Recently, there has been a lot of information in the news about the spread of the Zika Virus. We would like to keep you informed of the risks and safety measures available.
The World Health Organization has announced its plan to convene an International Emergency Committee on Monday, February 1st, to discuss the spread of Zika virus, which has been linked to thousands of birth defects in Latin America. Zika virus is a mostquitoe-borne flavivirus transmitted primarily by Aedes Aegypti mosquitoes. This particular type of mosquito is present in South America and the United States, but not in Canada. The first case of Zika virus was reported in Brazil in May 2015 and has now spread within Brazil and to 22 other countries.
Symptoms are generally mild and characterized by acute onset of a fever, rash, joint pain and redness or soreness of eyes. Symptoms normally last several days to 1 week. Approximately 80% of people infected with Zika virus do not show signs of infection. Hospitalization in uncommon and fatalities are rare but specialists are advising that pregnant women need to consider postponing travel to affected areas.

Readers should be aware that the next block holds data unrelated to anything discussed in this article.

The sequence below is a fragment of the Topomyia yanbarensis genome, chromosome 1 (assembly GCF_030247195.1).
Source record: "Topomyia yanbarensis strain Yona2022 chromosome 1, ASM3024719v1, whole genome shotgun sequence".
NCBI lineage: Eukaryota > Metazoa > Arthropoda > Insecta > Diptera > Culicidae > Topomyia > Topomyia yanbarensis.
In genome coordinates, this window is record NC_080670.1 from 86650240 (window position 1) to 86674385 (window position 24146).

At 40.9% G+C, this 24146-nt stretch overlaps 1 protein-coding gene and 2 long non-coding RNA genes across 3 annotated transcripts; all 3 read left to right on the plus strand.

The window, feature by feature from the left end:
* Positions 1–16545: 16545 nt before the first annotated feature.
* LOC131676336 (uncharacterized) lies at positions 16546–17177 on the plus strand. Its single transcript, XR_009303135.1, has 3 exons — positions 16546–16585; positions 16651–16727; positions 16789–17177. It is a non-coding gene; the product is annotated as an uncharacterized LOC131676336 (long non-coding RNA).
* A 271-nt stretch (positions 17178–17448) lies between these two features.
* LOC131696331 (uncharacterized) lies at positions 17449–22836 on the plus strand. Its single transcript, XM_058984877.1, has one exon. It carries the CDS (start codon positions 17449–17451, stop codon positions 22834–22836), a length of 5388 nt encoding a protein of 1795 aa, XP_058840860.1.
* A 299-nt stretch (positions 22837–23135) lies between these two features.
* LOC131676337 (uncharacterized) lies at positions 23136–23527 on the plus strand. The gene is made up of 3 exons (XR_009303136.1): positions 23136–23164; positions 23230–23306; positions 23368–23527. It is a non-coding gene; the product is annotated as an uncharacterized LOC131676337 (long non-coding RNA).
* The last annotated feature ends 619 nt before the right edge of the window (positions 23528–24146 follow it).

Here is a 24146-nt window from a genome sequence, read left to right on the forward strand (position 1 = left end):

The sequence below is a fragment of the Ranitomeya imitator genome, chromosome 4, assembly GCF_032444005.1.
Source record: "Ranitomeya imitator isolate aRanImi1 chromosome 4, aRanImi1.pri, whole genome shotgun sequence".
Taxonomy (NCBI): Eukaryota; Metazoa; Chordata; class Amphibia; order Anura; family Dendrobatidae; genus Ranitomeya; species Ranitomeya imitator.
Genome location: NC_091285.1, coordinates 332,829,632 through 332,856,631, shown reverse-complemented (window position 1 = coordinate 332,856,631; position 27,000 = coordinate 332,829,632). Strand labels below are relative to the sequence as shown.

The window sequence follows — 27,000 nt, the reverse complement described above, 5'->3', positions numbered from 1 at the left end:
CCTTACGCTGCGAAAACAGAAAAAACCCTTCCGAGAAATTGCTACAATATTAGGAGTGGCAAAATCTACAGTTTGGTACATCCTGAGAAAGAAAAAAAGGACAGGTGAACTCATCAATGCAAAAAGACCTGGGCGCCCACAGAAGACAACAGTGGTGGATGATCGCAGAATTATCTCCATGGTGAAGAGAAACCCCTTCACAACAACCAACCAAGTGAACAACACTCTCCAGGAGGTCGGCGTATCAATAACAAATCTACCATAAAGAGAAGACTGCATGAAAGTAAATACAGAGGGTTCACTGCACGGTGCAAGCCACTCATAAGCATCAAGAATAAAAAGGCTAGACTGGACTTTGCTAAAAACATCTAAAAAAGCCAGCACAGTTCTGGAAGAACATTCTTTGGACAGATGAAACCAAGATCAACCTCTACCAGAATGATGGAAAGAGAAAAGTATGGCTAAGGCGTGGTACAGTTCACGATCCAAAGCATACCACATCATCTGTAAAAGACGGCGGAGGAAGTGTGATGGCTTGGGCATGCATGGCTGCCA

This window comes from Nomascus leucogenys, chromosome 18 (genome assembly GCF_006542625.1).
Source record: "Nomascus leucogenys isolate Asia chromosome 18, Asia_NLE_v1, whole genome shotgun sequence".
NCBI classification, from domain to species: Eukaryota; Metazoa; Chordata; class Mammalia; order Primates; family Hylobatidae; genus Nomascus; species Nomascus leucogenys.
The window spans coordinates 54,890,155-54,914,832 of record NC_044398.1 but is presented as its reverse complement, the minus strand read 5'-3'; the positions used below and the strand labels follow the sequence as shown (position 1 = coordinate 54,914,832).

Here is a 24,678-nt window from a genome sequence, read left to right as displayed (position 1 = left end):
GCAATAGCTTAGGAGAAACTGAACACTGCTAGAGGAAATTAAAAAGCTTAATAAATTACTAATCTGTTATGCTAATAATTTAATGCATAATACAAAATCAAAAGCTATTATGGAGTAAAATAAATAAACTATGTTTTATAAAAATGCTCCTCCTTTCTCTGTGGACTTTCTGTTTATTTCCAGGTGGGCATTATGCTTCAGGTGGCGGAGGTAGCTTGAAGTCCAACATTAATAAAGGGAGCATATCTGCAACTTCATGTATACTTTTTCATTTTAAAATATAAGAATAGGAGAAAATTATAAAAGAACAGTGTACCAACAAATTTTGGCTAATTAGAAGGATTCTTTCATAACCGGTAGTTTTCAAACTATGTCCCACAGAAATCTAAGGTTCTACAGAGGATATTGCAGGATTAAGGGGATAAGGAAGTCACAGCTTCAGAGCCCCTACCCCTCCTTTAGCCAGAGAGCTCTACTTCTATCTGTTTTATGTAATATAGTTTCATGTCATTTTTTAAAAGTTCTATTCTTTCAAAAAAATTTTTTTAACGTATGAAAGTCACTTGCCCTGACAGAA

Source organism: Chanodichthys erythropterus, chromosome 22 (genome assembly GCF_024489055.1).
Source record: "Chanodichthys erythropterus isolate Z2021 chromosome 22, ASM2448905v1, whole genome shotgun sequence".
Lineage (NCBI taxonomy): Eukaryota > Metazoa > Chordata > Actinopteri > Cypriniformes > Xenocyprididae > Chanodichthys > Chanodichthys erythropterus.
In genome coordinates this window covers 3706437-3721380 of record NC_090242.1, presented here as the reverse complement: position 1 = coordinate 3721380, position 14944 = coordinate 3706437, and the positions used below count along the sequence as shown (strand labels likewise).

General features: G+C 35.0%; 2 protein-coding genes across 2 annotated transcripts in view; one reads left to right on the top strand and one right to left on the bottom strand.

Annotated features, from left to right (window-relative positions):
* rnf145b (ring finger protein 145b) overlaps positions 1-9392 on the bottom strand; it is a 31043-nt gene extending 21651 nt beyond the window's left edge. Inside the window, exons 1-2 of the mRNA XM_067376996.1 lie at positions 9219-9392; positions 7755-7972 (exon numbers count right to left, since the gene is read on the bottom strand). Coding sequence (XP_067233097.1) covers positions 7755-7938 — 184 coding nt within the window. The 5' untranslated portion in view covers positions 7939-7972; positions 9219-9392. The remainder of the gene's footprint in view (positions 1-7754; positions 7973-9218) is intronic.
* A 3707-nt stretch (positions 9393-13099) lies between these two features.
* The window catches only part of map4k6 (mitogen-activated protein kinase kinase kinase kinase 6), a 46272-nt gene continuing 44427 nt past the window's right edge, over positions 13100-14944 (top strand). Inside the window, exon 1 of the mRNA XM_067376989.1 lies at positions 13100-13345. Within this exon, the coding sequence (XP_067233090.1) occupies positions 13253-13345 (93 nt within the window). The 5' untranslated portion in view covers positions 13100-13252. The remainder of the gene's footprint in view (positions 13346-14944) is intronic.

There has been an observed increase in neurological disorders and neonatal malformations, and the virus infections have been confirmed in infants with microcephaly (infants born with abnormally small head).
It is recommended to use mosquito prevention strategies including wearing long-sleeved shirts and long plants, using U.S. Environmental Protection Agency (EPA)-registered insect repellents, using permethrin-treated clothing and gear, and staying and sleeping in screened-in or air-conditioned rooms.
Decisions concerning the Committee’s discussion will be made public on the World Health Organization website: http://www.who.int/en/
The CDC has posted interim guidelines for pregnant women during the outbreak: http://www.cdc.gov/mmwr/volumes/65/wr/mm6502e1.htm